Monday, April 24, 2006
pills, sprays and promiscuity
Drudge directed thousands of readers, I'm sure, to this article about "sex in a spray." While the full text of the article provides plenty of opportunities for a little laugh, what first raised my eyebrow was the sub-headline: PT-141 will finally offer women the chance to turn on their sexual desire as and when they need it ... Will sex in a spray usher in an age of 'McNookie' - quick easy couplings low on emotional nutrition?
What it immediately points out is that women are seen as the guardians of emotional attachment in sex. Sure, we've been giving men Viagra for years, but that's OK because, well, their two "heads" are not necessarily connected--as later noted in the article:
A male rat's erection on its own doesn't say much about the rat's state of mind. A female rat's coquetry, on the other hand, says all we need to know about her intentions and desires.
But a woman on the other hand is going to need some sort of emotional investment to become aroused--without the help of this magic spray, of course. So now, really, all hell could break loose as women might use this spray to give into pressures to have sex when they don't feel like it--or even worse, use the spray to have promiscuous couplings.
I'm pretty sure I can't agree with the idea that a female flirting and having sex tells us more about her thoughts/feelings than a man becoming aroused tells us about his thoughts/feelings. In a somewhat typical fashion, this article zeros in on the notion of women being in control of their sexual urges as a revolutionary thing. But I ask how much more revolutionary is this than a man deciding to get it up by popping a blue pill? Or even than a woman throwing back a potent shot of alcohol?
Of course, the spray will most likely be approved for men before women. Chemicals that boost sexual potency go to the men first, who need virility most of all (or at least the appearance of it); chemicals that work as birth control go to women first, who need virtue and chastity above all (or at least the appearance of it).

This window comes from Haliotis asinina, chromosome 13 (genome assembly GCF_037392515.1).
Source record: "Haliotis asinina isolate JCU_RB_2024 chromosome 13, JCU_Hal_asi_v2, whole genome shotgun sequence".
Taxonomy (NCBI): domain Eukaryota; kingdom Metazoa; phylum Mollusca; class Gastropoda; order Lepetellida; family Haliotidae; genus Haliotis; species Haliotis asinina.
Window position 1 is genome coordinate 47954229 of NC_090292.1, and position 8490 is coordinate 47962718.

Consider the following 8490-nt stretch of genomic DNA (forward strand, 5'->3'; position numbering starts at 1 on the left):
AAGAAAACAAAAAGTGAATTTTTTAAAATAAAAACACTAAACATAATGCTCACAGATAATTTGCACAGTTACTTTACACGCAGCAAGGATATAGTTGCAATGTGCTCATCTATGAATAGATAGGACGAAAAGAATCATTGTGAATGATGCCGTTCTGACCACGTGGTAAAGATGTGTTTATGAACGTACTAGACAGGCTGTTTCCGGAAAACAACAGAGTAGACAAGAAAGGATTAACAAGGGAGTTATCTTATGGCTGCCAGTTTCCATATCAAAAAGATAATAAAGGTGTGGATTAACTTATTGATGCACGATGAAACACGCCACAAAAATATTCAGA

My guess is that - besides becoming a fun party drug - PT-141 could probably be the most help for women who might already fake an orgasm or arousal here or there. Really, it would be a gold digger's best friend, right? I mean, women have been turning on the sex spiggot when they see necessary for years; this might just make faking it a bit more enjoyable... Or maybe it could make men who would accept such advances a little less sure of their intentions?
Fortunately - perhaps thrown in for feminist readers like myself - the article does make another comment on female sexual behavior. In a separate experiment with rats, researchers gave female rats the sole responsibility for choosing when to have sex with their rat partner, simply through the design of the rat hotel.
Here's what he found: the effects of giving a female rat greater personal
control over her sex life are essentially the same as those of giving her
PT-141. Autonomy, in other words, is as real an aphrodisiac as any substance
known to science.
So perhaps this spray wouldn't increase the incidence of casual couplings any more than, say, the Pill theoretically has or something less quantifiable like a heaping helping of self-confidence. But that still doesn't mean that a woman who is more likely to have sex because of autonomy (which in theory PT-141 is providing chemically) is more likely to have promiscuous sex.
And it doesn't make the leap between women having more sex and a change in the net emotional value of that sex.
Indeed, this could have some implications regarding sexual politics. But then, also, I think it's the treatment of a symptom rather than the disease, as I believe is also the case with "ED" medications. The idea of popping a pill and spraying a bottle as foreplay is just so ungodly unsexy. How about people just make time for each other again?
I guess I wasn't really addressing the issue of the spray, so much as the article about it. Which, while it sounded well written and researched, basically spelled out a whole bunch of sexual stereotypes, likely without meaning to.